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Article
June 1965

Renal Lesions in Hepatic Disease: A Study Based on Kidney Biopsies

Author Affiliations

NEW YORK

From the Department of Medicine, New York Medical College and the Department of Pathology, Mount Sinai Hospital. Associate Clinical Professor of Medicine, New York Medical College, and Associate Visiting Physician, Flower and 5th Ave and Metropolitan hospitals (Dr. Salomon); Research Fellow in Pathology, Mount Sinai Hospital, and Associate Professor of Pathology, Keio University, Tokyo (Dr. Sakaguchi); Associate attending pathologists (Drs. Churg and Mautner); Research Fellow in Pathology and US Public Health Service postdoctoral trainee in pathology (2G-115) (Dr. Dachs); Research Associate in Pathology (Dr. Grishman); Assistant Attending Pathologist, Mount Sinai Hospital. (Dr. Paronetto); Assistant Professor of Medicine (Section of Gastroenterology), New York Medical College (Dr. Rosenthal).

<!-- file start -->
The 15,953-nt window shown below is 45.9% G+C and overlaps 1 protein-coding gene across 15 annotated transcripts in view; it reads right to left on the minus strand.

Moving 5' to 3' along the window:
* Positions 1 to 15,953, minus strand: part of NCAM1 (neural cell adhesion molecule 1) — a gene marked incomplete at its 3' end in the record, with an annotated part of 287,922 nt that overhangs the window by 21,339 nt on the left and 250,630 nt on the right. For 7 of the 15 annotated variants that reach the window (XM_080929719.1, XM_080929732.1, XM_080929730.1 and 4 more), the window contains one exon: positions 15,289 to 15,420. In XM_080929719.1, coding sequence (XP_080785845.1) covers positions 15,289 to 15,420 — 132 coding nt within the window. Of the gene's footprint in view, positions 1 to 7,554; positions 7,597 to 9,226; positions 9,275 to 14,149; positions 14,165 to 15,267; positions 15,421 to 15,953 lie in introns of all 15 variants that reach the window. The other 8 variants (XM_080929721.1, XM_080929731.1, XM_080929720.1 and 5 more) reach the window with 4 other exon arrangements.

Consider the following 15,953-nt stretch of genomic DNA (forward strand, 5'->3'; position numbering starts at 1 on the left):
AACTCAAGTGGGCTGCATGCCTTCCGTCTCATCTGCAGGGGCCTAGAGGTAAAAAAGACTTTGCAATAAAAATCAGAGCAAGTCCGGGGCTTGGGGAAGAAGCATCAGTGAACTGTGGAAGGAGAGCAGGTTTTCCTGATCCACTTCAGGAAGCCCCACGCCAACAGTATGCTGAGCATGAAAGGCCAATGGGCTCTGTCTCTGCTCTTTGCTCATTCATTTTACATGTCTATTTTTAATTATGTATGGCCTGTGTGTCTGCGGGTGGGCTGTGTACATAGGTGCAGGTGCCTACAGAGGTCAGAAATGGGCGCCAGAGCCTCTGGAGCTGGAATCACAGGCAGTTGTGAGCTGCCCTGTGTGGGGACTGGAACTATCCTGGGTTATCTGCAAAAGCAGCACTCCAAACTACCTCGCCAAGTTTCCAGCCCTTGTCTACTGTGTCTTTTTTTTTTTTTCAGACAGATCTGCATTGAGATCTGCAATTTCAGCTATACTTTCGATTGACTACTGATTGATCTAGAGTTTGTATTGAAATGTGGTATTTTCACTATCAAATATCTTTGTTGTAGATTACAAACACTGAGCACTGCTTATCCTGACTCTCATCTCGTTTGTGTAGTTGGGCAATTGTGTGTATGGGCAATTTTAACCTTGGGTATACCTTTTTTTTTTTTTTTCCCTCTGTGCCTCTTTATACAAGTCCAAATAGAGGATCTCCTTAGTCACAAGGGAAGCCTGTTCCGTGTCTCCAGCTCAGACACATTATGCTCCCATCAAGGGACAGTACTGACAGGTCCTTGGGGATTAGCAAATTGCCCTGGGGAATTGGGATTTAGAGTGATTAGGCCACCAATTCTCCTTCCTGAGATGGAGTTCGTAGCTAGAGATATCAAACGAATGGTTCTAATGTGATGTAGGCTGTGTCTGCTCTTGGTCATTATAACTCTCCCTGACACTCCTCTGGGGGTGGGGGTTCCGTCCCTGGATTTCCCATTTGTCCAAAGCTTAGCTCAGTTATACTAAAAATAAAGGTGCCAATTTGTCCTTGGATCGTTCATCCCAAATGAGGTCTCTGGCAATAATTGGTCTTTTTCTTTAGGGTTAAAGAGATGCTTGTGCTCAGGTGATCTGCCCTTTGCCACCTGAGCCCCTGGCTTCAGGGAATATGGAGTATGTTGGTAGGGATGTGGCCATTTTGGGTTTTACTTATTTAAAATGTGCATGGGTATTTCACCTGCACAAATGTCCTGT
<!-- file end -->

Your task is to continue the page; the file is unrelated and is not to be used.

Arch Intern Med. 1965;115(6):704-709. doi:10.1001/archinte.1960.03860180076013
Abstract

THE IMPACT of liver disease upon the function of the kidney was first described in 1863 by Austin Flint1 who noted the presence of oliguria in patients with cirrhosis. This finding was confirmed in 1901 by Gilbert and Lereboullet.1 In recent years a considerable body of literature has accrued dealing with the physiologic and clinical significance of renal involvement in liver disease. Many of these studies have been reviewed by Popper and Schaffner,2 Eisner and Levitt,3 and by Papper.4 Some authors have implicated the kidney in the development of hepatic ascites and edema by pointing out disturbances in glomerular filtration rate, proximal tubular reabsorption, and renal blood flow.5

Little emphasis, however, has been placed on morphologic alterations. Indeed, structural changes of the kidney in cirrhosis, when described, were concerned mainly with the more obvious tubular findings. Glomerular changes were first noted by Baxter and Ashworth6 who described periglomerular

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